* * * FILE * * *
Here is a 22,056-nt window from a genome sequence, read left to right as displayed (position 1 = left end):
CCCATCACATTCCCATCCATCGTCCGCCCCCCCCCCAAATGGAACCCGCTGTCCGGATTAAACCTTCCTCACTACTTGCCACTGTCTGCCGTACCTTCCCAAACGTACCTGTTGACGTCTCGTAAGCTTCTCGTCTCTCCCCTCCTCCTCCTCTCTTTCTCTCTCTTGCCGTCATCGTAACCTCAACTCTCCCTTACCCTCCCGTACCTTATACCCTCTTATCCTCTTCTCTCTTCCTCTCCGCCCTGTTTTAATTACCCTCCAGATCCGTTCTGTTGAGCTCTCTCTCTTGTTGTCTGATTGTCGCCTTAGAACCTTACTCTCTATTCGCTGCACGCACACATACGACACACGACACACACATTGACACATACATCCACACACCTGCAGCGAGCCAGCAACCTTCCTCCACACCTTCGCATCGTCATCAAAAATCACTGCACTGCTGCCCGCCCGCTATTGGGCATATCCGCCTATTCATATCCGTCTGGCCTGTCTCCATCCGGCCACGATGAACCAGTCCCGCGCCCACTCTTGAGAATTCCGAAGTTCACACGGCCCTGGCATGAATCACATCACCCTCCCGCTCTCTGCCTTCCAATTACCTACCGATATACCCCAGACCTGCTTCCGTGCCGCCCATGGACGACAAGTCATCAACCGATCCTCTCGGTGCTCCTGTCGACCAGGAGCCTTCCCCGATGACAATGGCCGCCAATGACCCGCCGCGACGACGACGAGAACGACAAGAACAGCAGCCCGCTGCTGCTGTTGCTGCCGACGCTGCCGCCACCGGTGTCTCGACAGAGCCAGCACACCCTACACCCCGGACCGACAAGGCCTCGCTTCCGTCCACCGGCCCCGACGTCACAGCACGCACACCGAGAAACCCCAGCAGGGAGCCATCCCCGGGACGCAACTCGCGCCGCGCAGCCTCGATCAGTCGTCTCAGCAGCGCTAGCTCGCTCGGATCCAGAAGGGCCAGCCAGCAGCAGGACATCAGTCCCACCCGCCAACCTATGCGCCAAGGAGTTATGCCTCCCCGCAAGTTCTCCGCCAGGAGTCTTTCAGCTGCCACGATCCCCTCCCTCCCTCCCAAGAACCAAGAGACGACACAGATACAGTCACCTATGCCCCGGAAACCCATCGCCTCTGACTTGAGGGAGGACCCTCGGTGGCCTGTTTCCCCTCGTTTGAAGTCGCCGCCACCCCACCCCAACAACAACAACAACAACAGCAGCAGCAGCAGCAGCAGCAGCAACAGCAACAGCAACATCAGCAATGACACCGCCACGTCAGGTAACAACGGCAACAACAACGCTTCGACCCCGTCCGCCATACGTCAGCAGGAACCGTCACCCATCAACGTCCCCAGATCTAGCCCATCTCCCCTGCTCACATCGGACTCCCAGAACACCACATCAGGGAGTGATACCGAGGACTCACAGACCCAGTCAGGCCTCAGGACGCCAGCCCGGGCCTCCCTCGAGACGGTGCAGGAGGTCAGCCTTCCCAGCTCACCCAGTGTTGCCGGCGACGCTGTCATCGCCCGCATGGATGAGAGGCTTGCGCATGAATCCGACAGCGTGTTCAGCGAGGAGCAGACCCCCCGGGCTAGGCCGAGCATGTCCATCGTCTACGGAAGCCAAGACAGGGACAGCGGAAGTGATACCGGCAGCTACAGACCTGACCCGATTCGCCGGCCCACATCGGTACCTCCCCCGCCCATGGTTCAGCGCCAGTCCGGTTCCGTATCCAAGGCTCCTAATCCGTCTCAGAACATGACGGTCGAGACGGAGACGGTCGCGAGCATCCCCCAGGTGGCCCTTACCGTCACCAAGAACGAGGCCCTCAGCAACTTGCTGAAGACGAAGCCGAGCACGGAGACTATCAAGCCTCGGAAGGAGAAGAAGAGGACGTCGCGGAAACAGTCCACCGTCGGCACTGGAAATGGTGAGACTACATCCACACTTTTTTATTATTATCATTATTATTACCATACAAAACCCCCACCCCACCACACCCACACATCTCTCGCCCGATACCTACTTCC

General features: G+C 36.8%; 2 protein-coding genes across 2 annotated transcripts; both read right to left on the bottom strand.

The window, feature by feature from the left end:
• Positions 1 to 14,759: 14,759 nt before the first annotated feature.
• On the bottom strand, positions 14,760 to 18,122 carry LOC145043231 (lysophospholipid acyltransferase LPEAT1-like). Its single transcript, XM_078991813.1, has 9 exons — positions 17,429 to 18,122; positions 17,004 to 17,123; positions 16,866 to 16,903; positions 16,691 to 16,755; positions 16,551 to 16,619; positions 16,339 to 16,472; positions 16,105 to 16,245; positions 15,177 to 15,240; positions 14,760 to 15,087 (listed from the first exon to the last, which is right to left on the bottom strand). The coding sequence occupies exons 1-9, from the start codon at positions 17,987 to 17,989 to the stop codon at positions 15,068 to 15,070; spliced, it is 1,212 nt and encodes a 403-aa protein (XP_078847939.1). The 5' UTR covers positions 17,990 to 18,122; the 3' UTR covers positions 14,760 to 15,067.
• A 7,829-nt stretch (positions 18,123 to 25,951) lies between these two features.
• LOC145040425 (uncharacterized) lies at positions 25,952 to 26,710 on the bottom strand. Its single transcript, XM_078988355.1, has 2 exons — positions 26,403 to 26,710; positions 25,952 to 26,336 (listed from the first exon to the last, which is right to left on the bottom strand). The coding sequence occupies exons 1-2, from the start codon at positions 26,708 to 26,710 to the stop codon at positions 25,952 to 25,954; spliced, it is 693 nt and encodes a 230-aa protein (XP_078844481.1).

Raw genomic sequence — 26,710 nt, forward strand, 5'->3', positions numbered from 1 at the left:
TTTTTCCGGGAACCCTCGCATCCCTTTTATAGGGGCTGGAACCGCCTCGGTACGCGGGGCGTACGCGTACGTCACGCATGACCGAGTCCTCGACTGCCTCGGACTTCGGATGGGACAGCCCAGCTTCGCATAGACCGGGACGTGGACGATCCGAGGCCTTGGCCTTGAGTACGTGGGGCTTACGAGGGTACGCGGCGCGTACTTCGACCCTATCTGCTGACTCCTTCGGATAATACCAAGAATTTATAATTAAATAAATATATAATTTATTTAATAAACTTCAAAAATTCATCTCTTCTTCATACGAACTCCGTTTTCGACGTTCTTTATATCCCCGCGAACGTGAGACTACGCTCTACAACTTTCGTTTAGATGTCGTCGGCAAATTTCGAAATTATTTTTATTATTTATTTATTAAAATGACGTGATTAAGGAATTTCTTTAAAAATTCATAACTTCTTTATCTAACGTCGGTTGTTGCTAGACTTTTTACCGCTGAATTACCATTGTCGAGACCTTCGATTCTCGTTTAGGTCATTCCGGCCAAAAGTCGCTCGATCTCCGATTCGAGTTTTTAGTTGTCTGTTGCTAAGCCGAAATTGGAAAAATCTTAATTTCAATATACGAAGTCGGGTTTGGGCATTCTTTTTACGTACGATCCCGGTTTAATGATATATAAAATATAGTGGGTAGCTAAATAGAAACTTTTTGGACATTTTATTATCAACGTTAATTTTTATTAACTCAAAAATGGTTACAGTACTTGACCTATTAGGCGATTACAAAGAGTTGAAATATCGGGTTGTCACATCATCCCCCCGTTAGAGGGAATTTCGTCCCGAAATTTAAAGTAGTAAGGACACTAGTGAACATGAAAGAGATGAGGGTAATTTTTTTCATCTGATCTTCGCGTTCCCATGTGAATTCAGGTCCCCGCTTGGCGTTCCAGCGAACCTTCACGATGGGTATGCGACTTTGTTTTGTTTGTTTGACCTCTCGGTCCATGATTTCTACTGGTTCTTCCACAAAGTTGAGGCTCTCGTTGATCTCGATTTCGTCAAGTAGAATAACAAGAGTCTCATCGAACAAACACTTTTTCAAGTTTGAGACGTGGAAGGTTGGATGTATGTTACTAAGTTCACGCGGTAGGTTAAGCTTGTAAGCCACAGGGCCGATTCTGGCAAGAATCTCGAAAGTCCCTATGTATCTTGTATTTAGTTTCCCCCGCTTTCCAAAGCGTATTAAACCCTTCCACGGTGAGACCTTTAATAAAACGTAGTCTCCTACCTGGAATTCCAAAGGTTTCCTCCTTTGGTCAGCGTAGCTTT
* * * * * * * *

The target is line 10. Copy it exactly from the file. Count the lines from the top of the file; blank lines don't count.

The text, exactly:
TTTTTCCGGGAACCCTCGCATCCCTTTTATAGGGGCTGGAACCGCCTCGGTACGCGGGGCGTACGCGTACGTCACGCATGACCGAGTCCTCGACTGCCTCGGACTTCGGATGGGACAGCCCAGCTTCGCATAGACCGGGACGTGGACGATCCGAGGCCTTGGCCTTGAGTACGTGGGGCTTACGAGGGTACGCGGCGCGTACTTCGACCCTATCTGCTGACTCCTTCGGATAATACCAAGAATTTATAATTAAATAAATATATAATTTATTTAATAAACTTCAAAAATTCATCTCTTCTTCATACGAACTCCGTTTTCGACGTTCTTTATATCCCCGCGAACGTGAGACTACGCTCTACAACTTTCGTTTAGATGTCGTCGGCAAATTTCGAAATTATTTTTATTATTTATTTATTAAAATGACGTGATTAAGGAATTTCTTTAAAAATTCATAACTTCTTTATCTAACGTCGGTTGTTGCTAGACTTTTTACCGCTGAATTACCATTGTCGAGACCTTCGATTCTCGTTTAGGTCATTCCGGCCAAAAGTCGCTCGATCTCCGATTCGAGTTTTTAGTTGTCTGTTGCTAAGCCGAAATTGGAAAAATCTTAATTTCAATATACGAAGTCGGGTTTGGGCATTCTTTTTACGTACGATCCCGGTTTAATGATATATAAAATATAGTGGGTAGCTAAATAGAAACTTTTTGGACATTTTATTATCAACGTTAATTTTTATTAACTCAAAAATGGTTACAGTACTTGACCTATTAGGCGATTACAAAGAGTTGAAATATCGGGTTGTCACATCATCCCCCCGTTAGAGGGAATTTCGTCCCGAAATTTAAAGTAGTAAGGACACTAGTGAACATGAAAGAGATGAGGGTAATTTTTTTCATCTGATCTTCGCGTTCCCATGTGAATTCAGGTCCCCGCTTGGCGTTCCAGCGAACCTTCACGATGGGTATGCGACTTTGTTTTGTTTGTTTGACCTCTCGGTCCATGATTTCTACTGGTTCTTCCACAAAGTTGAGGCTCTCGTTGATCTCGATTTCGTCAAGTAGAATAACAAGAGTCTCATCGAACAAACACTTTTTCAAGTTTGAGACGTGGAAGGTTGGATGTATGTTACTAAGTTCACGCGGTAGGTTAAGCTTGTAAGCCACAGGGCCGATTCTGGCAAGAATCTCGAAAGTCCCTATGTATCTTGTATTTAGTTTCCCCCGCTTTCCAAAGCGTATTAAACCCTTCCACGGTGAGACCTTTAATAAAACGTAGTCTCCTACCTGGAATTCCAAAGGTTTCCTCCTTTGGTCAGCGTAGCTTT